13. On the terms Rank, Rate and Rating.

    You kind a got the definitions wrong.


    USN enlisted only have two. Rate and Rating.

    You have it as...

    Rank: Level in the Military
    Ex: Petty Officer 2nd Class

    Rate: Job in the Military
    Ex: Boatswain's Mate

    Rating: Combination of Rank and Rate
    Ex: Boatswain's Mate 2nd Class

    This is incorrect.

    USN does not use the term "Rank" for Enlisted personnel. Instead the term is Rate. Rate IS rank.

    So...

    Rank: not used

    Rate: You level in the military (not job)
    Ex: Petty Officer 2nd Class

    Rating: Job in military (not comb. of rank and job)
    Ex: Boatswain's Mate

    Rate/Rating confusion is common bexause of the similarity of words. Even those in The Navy get them backwards sometimes and refer to them incorrectly, just as they often say things like "The USS Halsey" when its incoreect to use "the" before the name. Or refer to "Aegis Class Destroyer" when Aegis is not a Class of ship.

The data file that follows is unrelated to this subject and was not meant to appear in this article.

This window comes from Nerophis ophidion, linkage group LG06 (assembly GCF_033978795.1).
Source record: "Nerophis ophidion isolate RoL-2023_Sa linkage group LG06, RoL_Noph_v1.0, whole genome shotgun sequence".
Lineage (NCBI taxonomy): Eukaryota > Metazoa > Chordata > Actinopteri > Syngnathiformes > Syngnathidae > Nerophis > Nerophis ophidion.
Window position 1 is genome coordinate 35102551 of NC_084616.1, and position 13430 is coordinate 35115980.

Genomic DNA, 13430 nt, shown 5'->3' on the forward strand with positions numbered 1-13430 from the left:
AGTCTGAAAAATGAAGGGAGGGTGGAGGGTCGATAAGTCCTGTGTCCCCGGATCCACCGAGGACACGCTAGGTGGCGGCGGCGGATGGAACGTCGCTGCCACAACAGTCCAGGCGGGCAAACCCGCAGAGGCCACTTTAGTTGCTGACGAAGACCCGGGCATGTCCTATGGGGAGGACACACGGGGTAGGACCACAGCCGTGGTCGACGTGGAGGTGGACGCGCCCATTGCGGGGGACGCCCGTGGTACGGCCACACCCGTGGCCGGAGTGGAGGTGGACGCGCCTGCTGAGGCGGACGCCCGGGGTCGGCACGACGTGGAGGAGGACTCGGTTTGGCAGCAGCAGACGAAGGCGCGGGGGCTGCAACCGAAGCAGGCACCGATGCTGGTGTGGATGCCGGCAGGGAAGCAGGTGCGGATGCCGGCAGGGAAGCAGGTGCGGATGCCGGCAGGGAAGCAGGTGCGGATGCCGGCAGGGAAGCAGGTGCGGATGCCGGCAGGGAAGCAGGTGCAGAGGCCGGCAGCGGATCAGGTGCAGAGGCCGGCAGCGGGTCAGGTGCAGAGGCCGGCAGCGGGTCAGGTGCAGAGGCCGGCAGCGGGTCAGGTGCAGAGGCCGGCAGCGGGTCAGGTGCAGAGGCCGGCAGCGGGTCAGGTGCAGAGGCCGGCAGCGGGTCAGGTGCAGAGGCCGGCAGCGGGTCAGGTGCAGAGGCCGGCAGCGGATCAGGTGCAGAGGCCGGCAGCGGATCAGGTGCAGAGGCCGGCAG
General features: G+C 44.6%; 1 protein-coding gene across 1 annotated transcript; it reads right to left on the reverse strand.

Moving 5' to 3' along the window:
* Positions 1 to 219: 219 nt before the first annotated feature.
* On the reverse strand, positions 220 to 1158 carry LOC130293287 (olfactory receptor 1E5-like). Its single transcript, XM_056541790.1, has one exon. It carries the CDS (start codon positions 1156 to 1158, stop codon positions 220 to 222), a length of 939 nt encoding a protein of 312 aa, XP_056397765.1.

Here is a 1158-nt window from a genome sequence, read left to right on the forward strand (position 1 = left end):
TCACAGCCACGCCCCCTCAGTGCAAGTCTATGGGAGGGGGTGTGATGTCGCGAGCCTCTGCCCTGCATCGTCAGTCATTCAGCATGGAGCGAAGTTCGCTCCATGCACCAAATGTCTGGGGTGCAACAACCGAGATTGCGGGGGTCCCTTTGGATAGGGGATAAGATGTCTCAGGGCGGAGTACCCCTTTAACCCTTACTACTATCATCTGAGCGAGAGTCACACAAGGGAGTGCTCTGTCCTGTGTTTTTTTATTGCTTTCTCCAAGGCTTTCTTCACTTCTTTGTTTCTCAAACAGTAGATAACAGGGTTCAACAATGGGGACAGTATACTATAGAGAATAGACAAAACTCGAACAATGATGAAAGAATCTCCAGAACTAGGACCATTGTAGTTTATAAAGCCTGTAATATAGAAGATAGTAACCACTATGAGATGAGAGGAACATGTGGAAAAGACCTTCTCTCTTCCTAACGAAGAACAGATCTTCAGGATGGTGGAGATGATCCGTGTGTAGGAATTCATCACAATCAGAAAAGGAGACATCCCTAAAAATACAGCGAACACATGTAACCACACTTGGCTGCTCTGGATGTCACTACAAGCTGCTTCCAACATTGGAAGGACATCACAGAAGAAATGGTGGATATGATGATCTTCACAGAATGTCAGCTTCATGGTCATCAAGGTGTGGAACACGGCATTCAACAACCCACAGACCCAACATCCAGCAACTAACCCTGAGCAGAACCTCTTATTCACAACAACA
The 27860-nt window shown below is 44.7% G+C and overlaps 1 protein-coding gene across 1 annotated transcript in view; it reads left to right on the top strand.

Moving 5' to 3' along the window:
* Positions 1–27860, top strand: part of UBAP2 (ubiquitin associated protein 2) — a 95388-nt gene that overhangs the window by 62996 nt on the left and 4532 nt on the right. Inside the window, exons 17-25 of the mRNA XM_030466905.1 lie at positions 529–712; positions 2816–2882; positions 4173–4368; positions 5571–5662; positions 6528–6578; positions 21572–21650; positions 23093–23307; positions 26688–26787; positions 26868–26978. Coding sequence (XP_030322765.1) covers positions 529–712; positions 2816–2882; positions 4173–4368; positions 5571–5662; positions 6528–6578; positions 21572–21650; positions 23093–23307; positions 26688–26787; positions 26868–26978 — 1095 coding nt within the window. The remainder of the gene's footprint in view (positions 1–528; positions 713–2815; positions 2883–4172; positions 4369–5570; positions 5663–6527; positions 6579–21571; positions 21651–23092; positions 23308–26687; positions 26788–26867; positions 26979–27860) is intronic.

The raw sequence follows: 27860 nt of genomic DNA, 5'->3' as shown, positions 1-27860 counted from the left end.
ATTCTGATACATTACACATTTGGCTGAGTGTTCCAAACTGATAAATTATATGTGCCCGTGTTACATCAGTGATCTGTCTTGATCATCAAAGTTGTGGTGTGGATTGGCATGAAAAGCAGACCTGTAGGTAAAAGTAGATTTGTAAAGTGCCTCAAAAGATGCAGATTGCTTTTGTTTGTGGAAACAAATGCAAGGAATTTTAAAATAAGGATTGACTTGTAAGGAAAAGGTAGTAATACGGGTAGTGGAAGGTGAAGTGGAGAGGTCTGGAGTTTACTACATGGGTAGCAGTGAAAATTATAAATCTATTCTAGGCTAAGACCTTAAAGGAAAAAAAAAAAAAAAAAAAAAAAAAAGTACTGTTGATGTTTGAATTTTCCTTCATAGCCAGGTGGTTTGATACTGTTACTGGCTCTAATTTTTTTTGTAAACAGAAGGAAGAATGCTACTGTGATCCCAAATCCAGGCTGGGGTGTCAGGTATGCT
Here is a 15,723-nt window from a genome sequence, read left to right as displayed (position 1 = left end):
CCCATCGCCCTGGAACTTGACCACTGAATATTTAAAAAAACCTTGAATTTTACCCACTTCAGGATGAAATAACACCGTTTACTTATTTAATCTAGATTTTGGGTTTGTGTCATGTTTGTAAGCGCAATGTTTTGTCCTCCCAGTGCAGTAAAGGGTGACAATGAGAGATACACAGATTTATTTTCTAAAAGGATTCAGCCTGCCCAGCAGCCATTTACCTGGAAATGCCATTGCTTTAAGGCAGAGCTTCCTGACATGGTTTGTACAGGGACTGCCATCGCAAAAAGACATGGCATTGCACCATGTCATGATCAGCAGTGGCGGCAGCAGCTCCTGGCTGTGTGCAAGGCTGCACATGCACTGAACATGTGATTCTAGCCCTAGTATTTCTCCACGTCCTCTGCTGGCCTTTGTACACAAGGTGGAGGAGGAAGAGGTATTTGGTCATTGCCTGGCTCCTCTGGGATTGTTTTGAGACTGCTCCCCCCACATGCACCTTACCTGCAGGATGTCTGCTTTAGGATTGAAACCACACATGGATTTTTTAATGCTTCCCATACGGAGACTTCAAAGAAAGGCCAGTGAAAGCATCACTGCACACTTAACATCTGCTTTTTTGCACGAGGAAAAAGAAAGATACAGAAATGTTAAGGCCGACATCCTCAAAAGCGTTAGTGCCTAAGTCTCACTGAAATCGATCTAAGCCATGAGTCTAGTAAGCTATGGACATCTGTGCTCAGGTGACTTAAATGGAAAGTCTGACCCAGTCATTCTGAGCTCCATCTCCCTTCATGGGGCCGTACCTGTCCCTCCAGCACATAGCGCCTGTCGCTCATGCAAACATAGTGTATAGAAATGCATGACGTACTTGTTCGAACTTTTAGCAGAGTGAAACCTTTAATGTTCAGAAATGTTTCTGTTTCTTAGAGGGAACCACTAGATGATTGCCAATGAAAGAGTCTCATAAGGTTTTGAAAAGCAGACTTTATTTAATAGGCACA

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    1. Dam! Just when I thought I was figuring it out. Don't harsh my mellow, man!

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  14. I'm curious...I wonder if they made the change to prevent "Dear Leader" from accidentally saying Corpseman again. Now I wonder if they'll send me a new Honorable Discharge certificate with "A101 (E-5, AW)". Stupid...

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    1. I think the TRUE motivatiin behind it has nothing to do with freeing job potential of sailors as claimed.

      The teue motivation behind it was the difficulty they had in removing "man" from certain rating titles.

      While Fire Controlman or Damage Controlman could concievably become Fire Control Person, or Damage Control Person...

      It would be much harder with other titles such as Hospital Corpsman or Yeoman. (Yeo-Person?)